What was the turning point?
After graduating from my bachelor’s, I felt as if I was missing something, thanks to my undergrad experience! So I undertook a master’s course in industrial engineering and met the awesome professors who inspired me and made me face life’s challenges head-on. Through my jobs in the energy and semiconductor industries, where I worked for four years, I became a fully-fledged industrial engineer identifying problems in complex processes and introducing optimised solutions. Having had this experience, I decided that it was time to move back to aeronautics through research.
What are you doing now?
I am currently working on my industry-sponsored PhD at Cranfield University with the IVHM Centre. The Centre focuses exclusively on aircraft health diagnosis and prognosis to help develop better maintenance plans. It feels like we are a bunch of aircraft doctors who are trying to make these complex machines talk to us. I am focusing on developing an application for an aircraft that works a bit like a Fitbit. By collecting and analysing data from the different parts of the aircraft, we will find ways to make it healthier and therefore safer! I am living my dream, and building the foundations to live my future dreams.
Is this a story of an individual?
Not really! Sometimes, it feels as if my entire family is pursuing this PhD with me. When I got miserable at work in industry, and it felt like I was even further away from my dream, it was my boyfriend (now my husband) who pushed me to do research. He even got a loan to get me started. I also have a big support group in my parents, who gave me everything they could, my three siblings who always check on me (and of course make fun of me!), and then there are my in-laws, who have no idea what I am doing but encourage me nonetheless. I did find one other family, away from home, in the form of my fellow researchers in the IVHM Centre, who share this incredible journey with me.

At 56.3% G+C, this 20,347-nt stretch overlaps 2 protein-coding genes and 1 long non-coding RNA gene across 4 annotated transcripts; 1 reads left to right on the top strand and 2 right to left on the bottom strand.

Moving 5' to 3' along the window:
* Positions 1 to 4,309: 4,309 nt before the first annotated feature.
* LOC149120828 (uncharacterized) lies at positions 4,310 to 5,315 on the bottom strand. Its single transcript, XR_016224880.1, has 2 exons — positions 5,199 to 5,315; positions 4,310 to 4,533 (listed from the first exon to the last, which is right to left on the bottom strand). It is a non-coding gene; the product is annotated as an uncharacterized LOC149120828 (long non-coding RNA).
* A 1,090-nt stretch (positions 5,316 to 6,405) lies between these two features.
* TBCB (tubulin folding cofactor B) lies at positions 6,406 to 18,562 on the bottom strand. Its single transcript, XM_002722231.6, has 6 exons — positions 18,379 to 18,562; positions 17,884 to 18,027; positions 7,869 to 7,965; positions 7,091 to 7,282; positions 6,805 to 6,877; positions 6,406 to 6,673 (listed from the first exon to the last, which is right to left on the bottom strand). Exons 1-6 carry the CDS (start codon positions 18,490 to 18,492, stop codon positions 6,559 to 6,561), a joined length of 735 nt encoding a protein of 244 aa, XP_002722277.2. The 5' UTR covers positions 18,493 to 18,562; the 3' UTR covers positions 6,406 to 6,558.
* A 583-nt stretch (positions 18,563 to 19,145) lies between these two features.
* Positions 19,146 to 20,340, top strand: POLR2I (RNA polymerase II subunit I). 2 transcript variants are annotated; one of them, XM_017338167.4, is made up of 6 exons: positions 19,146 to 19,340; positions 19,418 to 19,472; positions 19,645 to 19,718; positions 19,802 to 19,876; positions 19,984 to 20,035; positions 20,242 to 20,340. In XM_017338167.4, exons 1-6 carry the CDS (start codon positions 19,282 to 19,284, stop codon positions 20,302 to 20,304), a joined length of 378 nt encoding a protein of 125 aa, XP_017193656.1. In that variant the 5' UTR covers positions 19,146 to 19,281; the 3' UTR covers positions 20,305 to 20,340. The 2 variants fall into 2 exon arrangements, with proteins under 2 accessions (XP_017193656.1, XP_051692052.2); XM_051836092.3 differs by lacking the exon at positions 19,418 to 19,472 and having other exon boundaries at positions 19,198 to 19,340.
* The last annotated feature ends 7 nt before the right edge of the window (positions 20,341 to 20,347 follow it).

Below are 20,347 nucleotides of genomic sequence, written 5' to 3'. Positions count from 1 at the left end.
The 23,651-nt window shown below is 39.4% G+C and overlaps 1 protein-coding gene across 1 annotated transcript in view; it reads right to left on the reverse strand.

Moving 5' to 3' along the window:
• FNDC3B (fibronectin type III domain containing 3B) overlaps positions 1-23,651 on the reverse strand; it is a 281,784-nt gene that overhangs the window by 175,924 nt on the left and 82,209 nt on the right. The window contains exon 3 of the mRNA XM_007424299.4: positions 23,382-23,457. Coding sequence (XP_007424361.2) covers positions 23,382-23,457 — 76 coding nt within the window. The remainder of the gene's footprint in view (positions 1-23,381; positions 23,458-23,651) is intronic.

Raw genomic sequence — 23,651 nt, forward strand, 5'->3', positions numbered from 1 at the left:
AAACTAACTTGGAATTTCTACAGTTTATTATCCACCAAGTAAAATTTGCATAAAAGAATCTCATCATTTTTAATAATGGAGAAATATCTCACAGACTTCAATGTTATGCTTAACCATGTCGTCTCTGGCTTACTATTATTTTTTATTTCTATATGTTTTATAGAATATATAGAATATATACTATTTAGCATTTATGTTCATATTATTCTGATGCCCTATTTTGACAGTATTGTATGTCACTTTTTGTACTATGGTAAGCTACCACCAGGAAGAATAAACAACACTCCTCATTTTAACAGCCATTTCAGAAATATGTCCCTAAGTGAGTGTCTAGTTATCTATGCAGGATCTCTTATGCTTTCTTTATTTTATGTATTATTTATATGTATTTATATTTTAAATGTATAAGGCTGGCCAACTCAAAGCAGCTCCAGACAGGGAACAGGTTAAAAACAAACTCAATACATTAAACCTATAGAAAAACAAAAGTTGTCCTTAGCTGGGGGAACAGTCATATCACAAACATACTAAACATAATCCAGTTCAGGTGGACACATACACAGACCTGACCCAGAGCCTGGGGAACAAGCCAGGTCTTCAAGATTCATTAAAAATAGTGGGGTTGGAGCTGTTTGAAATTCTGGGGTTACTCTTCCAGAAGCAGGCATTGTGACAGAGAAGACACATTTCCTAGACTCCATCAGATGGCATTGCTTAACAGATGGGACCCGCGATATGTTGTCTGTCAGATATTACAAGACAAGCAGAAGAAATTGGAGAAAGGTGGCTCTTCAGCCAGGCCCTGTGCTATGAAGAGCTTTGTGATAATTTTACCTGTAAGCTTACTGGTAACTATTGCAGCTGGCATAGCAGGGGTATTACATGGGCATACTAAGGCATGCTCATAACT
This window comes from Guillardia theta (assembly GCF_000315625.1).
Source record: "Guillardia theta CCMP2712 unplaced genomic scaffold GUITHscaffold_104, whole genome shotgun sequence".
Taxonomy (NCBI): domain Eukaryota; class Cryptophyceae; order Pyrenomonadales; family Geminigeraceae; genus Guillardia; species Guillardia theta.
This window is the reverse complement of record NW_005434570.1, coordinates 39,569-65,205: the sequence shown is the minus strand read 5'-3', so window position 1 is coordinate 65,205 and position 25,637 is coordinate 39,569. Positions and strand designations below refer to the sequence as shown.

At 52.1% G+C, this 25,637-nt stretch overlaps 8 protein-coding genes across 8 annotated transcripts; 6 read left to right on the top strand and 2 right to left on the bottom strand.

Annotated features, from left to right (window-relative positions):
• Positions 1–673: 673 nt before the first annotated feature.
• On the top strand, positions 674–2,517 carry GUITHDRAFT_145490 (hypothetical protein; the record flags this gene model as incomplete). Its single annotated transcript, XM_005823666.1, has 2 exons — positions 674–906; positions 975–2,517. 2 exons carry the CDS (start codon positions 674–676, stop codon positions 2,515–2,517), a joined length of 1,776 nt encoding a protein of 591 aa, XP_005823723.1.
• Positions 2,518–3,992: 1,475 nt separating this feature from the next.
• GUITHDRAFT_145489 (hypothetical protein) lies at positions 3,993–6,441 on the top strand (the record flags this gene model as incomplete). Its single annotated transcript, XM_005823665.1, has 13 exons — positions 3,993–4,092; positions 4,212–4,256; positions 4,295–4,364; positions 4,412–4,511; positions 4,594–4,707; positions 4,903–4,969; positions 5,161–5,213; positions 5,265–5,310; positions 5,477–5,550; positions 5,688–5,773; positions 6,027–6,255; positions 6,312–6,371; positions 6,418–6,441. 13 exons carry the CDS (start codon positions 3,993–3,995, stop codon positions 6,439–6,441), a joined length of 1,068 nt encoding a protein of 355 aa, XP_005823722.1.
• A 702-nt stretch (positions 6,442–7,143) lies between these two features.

What keeps the story going?
Somewhere along the line, my passion for aeronautics turned into my ambition for ‘women in STEM’. It is the urge to break the idea that women cannot survive in demanding fields such as this, that keeps me going. I cannot resist challenges, especially those to do with breaking stereotypes.
Why Soapbox Science?
There can be a hesitation to allow women to study or work in any male-dominated field. Among those who dreamt, not all women were allowed to choose what they wanted to study, and among those who studied, not all women were able to work in their fields. Among those who started, not all women could survive, and among those who survived, not all could reach the top. Through Soapbox Science, I would like to tell the world, especially those who dream of being in STEM, that they are not alone, and they should dare to chase their dreams.
Besides, who doesn’t love to talk about aircraft?